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I asked this question because once I said to my daughter "would you like to eat out?" and then she replied "I want to eat in". Noone taught her "eat in", she just deduced it because "in" is opposite of "out". I didn't know what "eat in" means.

Most people know what "to eat out" mean

To eat out: is to dine at a restaurant rather than at home.

We like to eat out on Fridays.

However, some dictionaries say

To eat in: is to dine at home.

Let's eat in tonight.

other dictionaries say

eat in: to eat food in a restaurant rather than buying it to take away

Gaby's offers food to eat in, as well as takeaway and a delivery service.

So,

Does "eat in" mean "to eat at home" or "to eat in a restaurant"?

And when do we say "eat in"?

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In American usage, there are four terms:

Eat out means to eat outside of one's home, that is, at a restaurant.

Eat in is the opposite; it means to stay home to eat.

Dine in means to eat inside a restaurant. This is in contrast to...

Carry out, which means to get food from a restaurant but eat it elsewhere, most often back at home.

"Eat in"/"eat out" are used when discussing whether to eat a home-cooked meal or a restaurant meal.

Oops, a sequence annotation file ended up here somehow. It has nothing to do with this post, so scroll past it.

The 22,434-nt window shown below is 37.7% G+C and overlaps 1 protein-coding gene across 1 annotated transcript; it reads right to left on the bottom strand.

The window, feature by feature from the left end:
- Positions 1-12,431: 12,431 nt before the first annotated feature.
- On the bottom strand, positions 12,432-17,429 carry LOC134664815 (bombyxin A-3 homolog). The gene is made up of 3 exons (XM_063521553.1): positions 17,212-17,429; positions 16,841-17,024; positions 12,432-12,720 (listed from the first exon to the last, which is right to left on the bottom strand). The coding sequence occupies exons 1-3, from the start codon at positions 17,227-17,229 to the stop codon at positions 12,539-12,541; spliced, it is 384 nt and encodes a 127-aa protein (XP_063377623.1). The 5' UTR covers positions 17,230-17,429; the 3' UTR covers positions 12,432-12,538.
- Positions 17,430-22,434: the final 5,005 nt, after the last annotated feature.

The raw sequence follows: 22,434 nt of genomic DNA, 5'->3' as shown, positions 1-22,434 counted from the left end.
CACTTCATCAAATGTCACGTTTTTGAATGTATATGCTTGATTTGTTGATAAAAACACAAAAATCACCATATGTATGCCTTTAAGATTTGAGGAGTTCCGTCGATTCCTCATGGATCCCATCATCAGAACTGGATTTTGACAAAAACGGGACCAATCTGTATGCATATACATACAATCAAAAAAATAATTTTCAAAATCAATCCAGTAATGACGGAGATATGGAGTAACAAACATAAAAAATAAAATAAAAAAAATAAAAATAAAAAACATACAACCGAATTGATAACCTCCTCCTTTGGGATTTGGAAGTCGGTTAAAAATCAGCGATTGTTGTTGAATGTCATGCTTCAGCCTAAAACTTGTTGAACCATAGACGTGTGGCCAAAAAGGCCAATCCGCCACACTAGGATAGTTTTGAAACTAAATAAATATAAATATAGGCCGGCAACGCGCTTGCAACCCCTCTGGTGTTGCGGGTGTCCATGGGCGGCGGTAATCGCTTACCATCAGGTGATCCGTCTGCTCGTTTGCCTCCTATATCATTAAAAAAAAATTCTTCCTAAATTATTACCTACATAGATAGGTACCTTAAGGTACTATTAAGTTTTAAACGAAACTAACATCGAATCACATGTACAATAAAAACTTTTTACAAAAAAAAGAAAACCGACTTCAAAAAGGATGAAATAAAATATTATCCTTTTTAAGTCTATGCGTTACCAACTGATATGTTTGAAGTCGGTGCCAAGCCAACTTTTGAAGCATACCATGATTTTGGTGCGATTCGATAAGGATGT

"Dine-in"/"carry-out" are used when discussing a restaurant meal at the restaurant or elsewhere. Of course this must be in the context of a meal which is able to be packaged and carried away; you would not "carry out" a three-course meal from a steakhouse, but you might "carry out" a hamburger from McDonald's.

"Eat in" to mean "eat a sit-down meal at a restaurant" and "takeaway" to mean "pick up a meal from a restaurant and eat it elsewhere" are not common terms in American English, but they might be in other countries.

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    Don't you think that depends on the context, for example, a restaurant seller would ask "would you like to eat in or take away?" but a wife who is at home would ask her husband "would you like to eat in or out today?"
    – Tom
    Nov 6 '21 at 2:51
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    In American English, no. The person at the restaurant would ask "Would you like to dine in or carry out?" and the person at home would ask "Would you like to eat in or eat out?"
    – randomhead
    Nov 6 '21 at 3:10
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    I've never heard dine in in British English. As Tom says in his comment above, the meaning I would assign to eat in would depend on the context., Nov 6 '21 at 9:15

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